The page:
The psychometric angle of this is of course what elections you make in this unstructured environment.

If you make lots of wheezing, clanking and hissing noises, and make broad sweeps as if operating a regulator, you are assumed to be regressed to the steam age and approved to work for GO.

If on the other hand you insist on opening up the train control override box and operating the train manually you are assumed to be a conductor from the DLR or the person who designs the General Flight Tests for the CPL.

Or both.

4th Jun 2001, 23:49

I wouldn´t want to know... (11 yrs service, ex ab-initio, luckily failed EK-assessment last year and in CP-training now)

To enlighten you folks a bit more:
DLR have mostly tested young ab-initios or guys up to about age 35, who want to become FOs in DLH (or the other companies as of late).

They´ve been testing the aptitude (or at least they´ve tried) of these folks to make the flightschool in a certain time, to fit in and grow into a rather large standardized western-european (!!) airline.

I have no idea what GF would be looking for. But they´d surely have to test experienced people quite differently for GF.

Most probably there´s more work to be done within GF itself, to avoid incidents such as the one last summer.
I doubt the people in charge there, have the mentality to realize this.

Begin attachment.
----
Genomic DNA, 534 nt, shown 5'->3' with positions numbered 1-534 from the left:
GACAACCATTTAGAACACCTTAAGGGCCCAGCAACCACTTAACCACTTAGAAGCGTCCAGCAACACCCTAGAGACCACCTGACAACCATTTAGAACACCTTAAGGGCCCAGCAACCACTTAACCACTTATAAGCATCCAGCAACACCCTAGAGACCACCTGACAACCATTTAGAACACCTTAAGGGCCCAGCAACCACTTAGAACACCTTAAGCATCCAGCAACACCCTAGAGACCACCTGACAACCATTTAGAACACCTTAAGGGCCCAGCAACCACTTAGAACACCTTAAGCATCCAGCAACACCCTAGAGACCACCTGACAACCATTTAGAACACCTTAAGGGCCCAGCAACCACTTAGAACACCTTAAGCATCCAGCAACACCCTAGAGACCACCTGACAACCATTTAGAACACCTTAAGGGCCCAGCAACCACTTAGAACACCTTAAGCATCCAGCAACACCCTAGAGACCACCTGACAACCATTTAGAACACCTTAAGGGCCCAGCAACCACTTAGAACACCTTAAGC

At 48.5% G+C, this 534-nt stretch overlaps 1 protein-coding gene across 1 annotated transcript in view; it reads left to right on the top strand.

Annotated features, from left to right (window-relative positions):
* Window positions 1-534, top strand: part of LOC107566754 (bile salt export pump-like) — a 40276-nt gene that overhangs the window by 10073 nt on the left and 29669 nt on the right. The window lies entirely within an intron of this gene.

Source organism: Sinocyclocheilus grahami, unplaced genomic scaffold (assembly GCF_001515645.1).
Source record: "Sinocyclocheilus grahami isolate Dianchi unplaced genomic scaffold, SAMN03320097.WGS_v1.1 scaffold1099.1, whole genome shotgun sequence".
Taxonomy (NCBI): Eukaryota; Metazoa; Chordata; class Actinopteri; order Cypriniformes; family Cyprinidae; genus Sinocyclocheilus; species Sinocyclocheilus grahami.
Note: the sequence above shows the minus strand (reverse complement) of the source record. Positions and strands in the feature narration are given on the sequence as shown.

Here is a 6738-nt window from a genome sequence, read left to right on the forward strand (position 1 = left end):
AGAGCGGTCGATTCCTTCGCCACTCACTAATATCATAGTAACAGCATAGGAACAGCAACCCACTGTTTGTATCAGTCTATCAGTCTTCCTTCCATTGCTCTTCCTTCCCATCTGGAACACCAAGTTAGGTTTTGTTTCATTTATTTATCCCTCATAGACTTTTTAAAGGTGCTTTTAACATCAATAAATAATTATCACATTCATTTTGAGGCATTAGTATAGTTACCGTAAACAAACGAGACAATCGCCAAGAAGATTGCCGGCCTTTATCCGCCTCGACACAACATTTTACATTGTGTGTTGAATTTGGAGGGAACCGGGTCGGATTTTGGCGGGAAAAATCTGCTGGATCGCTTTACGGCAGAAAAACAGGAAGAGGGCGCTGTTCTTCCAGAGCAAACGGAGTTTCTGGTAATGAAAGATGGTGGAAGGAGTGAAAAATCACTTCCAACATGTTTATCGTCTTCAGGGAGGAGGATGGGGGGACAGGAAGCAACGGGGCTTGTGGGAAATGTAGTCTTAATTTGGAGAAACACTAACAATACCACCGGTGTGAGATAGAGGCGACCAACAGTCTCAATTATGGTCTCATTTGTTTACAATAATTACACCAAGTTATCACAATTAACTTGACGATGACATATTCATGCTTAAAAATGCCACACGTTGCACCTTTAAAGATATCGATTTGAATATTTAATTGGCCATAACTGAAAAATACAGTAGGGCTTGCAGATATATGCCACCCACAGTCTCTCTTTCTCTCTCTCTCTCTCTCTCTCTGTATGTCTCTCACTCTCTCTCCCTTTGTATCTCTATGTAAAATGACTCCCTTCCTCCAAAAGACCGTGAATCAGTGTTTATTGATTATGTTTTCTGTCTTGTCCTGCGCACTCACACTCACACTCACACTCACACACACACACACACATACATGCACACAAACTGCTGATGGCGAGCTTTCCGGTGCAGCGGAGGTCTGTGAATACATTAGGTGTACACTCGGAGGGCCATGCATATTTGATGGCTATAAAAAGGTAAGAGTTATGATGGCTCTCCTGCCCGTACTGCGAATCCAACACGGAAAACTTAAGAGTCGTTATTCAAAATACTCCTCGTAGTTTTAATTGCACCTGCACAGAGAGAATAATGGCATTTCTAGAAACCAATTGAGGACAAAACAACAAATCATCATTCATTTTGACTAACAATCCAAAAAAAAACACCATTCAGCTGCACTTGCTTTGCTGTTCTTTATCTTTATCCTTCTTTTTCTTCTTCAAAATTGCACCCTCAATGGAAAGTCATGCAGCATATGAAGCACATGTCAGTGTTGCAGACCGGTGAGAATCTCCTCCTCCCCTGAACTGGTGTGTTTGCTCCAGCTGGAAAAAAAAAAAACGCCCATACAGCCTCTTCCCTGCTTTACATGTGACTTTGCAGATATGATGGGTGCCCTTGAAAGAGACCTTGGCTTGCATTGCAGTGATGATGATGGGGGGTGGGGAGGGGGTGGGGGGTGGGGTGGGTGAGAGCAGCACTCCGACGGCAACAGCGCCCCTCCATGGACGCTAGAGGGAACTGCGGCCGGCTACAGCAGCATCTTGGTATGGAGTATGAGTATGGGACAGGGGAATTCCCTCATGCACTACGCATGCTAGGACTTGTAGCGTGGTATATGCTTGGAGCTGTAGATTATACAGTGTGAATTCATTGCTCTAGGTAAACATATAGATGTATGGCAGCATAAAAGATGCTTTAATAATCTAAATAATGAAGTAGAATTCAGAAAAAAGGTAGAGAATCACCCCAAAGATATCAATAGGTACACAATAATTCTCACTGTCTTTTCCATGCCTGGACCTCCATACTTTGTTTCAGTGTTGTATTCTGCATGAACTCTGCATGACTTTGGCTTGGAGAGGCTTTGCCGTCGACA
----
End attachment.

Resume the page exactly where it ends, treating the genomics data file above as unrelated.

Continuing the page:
Letting DLR test their experienced candidates and not changing many other things, would just be cosmetic surgery,IMHO.

5th Jun 2001, 11:59
What can you do about it ?

I agree that Airlines use psychometric test to screen their candidates, but these test need to be done in a serene manner.

To be credible, the candidate needs to be debriefed about the results of the test, in writing.

After all flying an A 320 for company A, B or C does not change the fact, that, the job basically remains the same.

I can not see any reason why, a candidate that has flown the A 320 successfully for many years, would suddenly be inapt for psychological reasons ?

The aforementioned test are not exact science, if you put three psychiatrist around the table, and you can be sure they will never reach an agreement.

The best environment to test a pilot, is the simulator environment, not only do you asses the piloting and technical skills of the candidate,but also his personality traits.

Combined with elaborated intelligence test and psychometric test, you should be able to come to a fair assessment.

Maybe these test should be done by the CAA as part of your ATPL, in the end, it's the CAA that issues your licence, NOT the airline you work for.

The process of hiring a pilot would then only concentrate on the question, does this pilot fit in our organisation or not ?

The current situation may put question marks behind the fact, should this pilot be entitled to a licence or not.

A responsibility of the CAA and not the Airline.

Making these test accessible at an early stage to people who want to become a pilot, might be a good thing to start with.

After all, the same principle applies when you want to get into university.

Smooth Trimmer

[This message has been edited by Streamline (edited 06 June 2001).]